With the deal come multiple catches, few of which are apparent to the farmers when they first sign up with the GMO providers. The first is that the seed, although it may seem like any other seed they have had before, is a patented product owned by the company providing the seed. Among other things what that means is that if there is excess seed left over at the end of a planting season, even though the farmers may have paid for that seed they do not have a right to plant it next season. To keep using the same seed product in a second year they must buy again, often at higher – even significantly higher – prices than they had to pay in that first ‘introductory’ year of the use of the seed. The pesticides and herbicides are also often proprietary products matched precisely to the specific GMOS the farmers have planted. Those items are also constantly going up in price, but if the farmers want to keep going they must keep paying the prices for those as well. The next part of the trap is that it is often very difficult for a farmer who has started using a GMO seed to switch back to conventional seeds. The reason here is that since there is inevitably leftover GMO seed still resident in a farmers’ soils, when the new planting season comes around, some of that residual seed will germinate and grow. Since those seeds are part of the patented property of the GMO provider, in the U.S. at least and now more commonly in other countries as well, the GMO provider may visit farms it supplied seed for in the past – or adjacent to such farms – to see if farmers who have decided not to renew their purchase contracts with the GMO providers are “illegally” making use of some of the residual seed. In the U.S. the GMO providers have either sued or threatened to sue farmers for “theft of intellectual property” if their residual seed grows in the new year. Faced with massive legal fees if they try to fight the cases, farmers often cave in and agree to pay for yet another year of use of the genetically-modified seed.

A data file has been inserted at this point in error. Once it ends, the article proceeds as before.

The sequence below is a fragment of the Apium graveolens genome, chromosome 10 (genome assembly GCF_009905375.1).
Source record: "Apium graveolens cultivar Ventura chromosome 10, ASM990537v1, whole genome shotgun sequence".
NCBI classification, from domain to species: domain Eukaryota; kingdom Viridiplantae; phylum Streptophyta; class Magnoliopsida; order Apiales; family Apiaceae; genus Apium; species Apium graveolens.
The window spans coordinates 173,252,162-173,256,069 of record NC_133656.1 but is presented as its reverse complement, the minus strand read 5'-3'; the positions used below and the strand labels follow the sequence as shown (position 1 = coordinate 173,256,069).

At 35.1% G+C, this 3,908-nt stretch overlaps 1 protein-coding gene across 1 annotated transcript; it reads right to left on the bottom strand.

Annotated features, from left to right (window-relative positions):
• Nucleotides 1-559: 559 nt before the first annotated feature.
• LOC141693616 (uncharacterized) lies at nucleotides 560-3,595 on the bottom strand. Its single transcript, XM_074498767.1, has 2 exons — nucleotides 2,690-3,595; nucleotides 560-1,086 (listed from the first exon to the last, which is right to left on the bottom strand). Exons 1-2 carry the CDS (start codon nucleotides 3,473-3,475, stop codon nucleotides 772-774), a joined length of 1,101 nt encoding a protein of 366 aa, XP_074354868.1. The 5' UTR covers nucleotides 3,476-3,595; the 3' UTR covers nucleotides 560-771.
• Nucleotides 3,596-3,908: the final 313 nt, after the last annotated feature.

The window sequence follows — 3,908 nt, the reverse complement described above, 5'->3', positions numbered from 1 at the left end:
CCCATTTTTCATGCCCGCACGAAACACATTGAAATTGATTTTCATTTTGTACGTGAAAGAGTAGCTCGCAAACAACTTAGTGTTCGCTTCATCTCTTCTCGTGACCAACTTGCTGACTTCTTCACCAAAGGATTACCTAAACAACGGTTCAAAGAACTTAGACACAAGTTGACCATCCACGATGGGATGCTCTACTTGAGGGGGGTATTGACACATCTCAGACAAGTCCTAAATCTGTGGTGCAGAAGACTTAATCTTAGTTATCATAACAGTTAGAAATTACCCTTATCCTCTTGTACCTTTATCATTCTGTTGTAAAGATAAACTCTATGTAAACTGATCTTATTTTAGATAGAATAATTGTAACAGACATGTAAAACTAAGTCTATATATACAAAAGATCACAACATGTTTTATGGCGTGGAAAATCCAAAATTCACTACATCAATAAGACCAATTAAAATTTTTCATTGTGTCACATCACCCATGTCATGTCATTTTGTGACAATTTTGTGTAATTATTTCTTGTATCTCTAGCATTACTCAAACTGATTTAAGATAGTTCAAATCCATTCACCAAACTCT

The final part of the trap is perhaps the most insidious. With ordinary seed, there may be as many as thousands of different varieties of any given kind of crop being planted in a region. Such biodiversity is one of many ways nature helps protect itself from becoming a victim of a given pest or weed that may come its way. With GMO seeds, the agribusiness providers look to massproduce a single species of genetically-engineered crops as a cost-savings move. That eliminates that biodiversity protection, sometimes with devastating results.